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    Description

    Marie Laurencin. Manuscript Sketchbook and Autograph Letter Signed. One volume, bound in paper boards with cloth spine inserted into a red quarter leather binding sleeve, 41 pages (recto only), with 27 pages either cut out or with portions cut out, including eight sketches, using watercolor, pen, and pencil , n.p.; [circa 1917].
    Marie Laurencin's notebook, with watercolors and pen-and-ink sketches, appear to be stream-of-consciousness writings and dated diary entries, likely written in 1917 during her and her husband's exile in Spain.

    Entries in include a single-page meditation on the color blue; one dated February 25 which records a dream; one dated March 1 is a transcription of a letter received from someone named "Nicole."; and one for March 2 describes a disappointing visit to the zoo. Several mentions of not having dreams, or trying to dream and not succeeding.

    There is a poem entry for March 18, the English translation of which is "The Sedative / More than bored / Sad / More than sad / Unhappy / More than unhappy / Suffering / More than suffering / Abandoned / More than abandoned / Alone in the world / More than alone in the world / Exiled / More than exiled / Dead / More than dead / Forgotten."

    The entry for April 4 contains a meditation on her mother, with the following pages comprised of writings about death and her mother

    On the page headed "33 ans" Laurencin writes, "33 year old. I ask myself if I am the same person I was ten years ago. Ten years - 1907. The dates of the years don't tell me anything. I don't remember the year in which my mother died. In 1907, she was still alive. We were living together in that lovely apartment in Passy. I had friends. I had the love and friendship of a...who will be forever famous. I was young, without wrinkles, skinny like a boy, with long, beautiful hair. My mother spent her time combing it. I was envious of nothing and no one. ... I had books to read, and in the morning, waking just after 4 p.m., all of my thoughts were suffering, boredom, despair. The war had not yet started...."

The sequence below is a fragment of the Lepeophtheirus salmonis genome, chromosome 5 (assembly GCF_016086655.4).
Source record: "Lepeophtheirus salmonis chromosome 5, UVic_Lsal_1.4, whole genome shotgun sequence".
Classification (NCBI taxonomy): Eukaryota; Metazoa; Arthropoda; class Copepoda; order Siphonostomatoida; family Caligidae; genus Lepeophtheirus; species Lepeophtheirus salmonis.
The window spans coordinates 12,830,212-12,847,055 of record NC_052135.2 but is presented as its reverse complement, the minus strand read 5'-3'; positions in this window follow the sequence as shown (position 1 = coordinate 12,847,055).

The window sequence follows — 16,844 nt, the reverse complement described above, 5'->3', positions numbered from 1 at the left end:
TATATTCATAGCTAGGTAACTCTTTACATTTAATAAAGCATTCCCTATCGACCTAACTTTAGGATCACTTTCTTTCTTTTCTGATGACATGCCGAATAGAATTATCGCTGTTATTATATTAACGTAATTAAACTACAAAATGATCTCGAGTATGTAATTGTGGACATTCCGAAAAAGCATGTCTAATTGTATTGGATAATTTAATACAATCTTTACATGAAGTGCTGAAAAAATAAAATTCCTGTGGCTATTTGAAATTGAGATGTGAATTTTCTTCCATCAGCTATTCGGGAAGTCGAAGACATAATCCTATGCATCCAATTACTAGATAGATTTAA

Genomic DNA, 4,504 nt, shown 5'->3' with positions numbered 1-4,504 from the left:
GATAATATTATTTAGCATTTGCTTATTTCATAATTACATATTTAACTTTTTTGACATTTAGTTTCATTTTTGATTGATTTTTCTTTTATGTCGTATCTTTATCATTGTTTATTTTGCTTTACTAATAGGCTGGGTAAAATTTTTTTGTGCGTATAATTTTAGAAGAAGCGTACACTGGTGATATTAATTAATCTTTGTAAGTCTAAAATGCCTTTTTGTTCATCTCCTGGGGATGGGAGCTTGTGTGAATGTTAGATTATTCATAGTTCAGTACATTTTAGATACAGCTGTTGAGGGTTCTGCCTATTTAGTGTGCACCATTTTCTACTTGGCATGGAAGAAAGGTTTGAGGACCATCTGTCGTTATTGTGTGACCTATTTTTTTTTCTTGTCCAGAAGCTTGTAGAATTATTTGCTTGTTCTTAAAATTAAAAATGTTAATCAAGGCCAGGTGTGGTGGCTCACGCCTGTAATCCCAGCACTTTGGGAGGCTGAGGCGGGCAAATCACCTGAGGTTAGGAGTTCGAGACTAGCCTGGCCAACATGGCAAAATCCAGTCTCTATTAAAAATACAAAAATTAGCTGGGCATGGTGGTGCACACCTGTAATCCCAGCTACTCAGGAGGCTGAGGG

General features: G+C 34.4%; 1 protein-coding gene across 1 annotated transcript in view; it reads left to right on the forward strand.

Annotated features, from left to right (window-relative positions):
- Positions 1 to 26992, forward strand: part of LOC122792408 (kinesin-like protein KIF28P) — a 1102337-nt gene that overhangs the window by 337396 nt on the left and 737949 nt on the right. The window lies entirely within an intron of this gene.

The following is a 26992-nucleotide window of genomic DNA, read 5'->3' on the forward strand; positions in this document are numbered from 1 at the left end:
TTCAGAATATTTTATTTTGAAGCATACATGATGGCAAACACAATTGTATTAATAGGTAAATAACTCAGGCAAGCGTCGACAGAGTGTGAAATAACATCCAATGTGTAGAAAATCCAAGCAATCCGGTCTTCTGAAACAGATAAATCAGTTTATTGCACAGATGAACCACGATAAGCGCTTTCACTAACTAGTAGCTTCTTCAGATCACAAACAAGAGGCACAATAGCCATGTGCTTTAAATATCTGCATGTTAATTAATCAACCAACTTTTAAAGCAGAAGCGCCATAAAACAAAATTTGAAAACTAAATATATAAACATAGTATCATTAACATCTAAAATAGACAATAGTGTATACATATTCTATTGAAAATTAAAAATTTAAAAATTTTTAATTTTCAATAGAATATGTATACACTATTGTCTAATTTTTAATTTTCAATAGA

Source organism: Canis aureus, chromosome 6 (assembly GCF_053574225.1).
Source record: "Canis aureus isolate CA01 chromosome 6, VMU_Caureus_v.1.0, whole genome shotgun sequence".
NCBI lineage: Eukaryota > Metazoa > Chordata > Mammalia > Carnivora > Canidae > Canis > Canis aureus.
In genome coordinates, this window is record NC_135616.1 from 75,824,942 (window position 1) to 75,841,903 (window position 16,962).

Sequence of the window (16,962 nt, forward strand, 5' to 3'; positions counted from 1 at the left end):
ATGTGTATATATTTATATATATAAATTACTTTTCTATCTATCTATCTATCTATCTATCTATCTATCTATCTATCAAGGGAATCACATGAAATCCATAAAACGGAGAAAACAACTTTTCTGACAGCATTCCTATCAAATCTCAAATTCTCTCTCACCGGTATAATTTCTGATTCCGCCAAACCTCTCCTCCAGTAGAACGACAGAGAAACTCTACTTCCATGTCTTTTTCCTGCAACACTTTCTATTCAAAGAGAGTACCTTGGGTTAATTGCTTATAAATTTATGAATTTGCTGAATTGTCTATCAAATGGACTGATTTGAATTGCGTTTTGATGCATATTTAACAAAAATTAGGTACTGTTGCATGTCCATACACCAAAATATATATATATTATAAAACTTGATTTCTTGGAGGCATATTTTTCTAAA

Four pages later she records a quote attributed at the bottom to "Dobrolioubof", which could refer to Russian writer Nikolai Dobrolioubov (in English transliteration: Nikolay Dobrolyubov): "The idea of death barely makes me sad, but what makes my feeble spirit feel dread is that death does not play me a nasty joke. I fear that over my cooling body no one will cry burning tears in clumsy overzealousness, that no one will bring flowers to place on my coffin. That without any self-serving reason, no mob of friends will walk over my burial ground, [and] I will never become an object of sympathy. That everything I wish for so vainly and with such ardor during my life will never come to smile upon me an enchanting smile when I am beneath the planks of my casket."

    [Enclosed in the sketchbook is] ALS. "Marie Laurencin." One page, with canceled postal cover, 6" x 8.25", [Paris?]; [February or March 1938]. A letter by Laurencin addressed to a Dr. Lucien Graux (1883-1956), whose book label is on inside front board of notebook, in which Laurencin thanks him for a paint set. Graux was a French writer, physician, editor and bibliophile with a large collection, and later, during WWII, a member of the Resistance. He died in Dachau concentration camp in 1944. His widow sold his library in a series of nine sales during the 1950s.

    Marie Laurencin (1883-1956) was a French painter and printmaker. She became an important figure in the Parisian avant-garde as a member of the Cubists associated with the Section d'Or. During World War I Laurencin left France for exile in Spain with her German-born husband, Baron Otto von Waëtjen, since through her marriage she had automatically lost her French citizenship. The couple subsequently lived together briefly in Düsseldorf. After they divorced in 1920, she returned to Paris, where she achieved financial success as an artist until the economic depression of the 1930s. During the 1930s, she worked as an art instructor at a private school. She lived in Paris until her death.

    A fascinating notebook that illuminates Laurencin's thinking and private thoughts.

    Condition: Except for the cut or partially cut pages, the sketchbook and letter are in very good condition.


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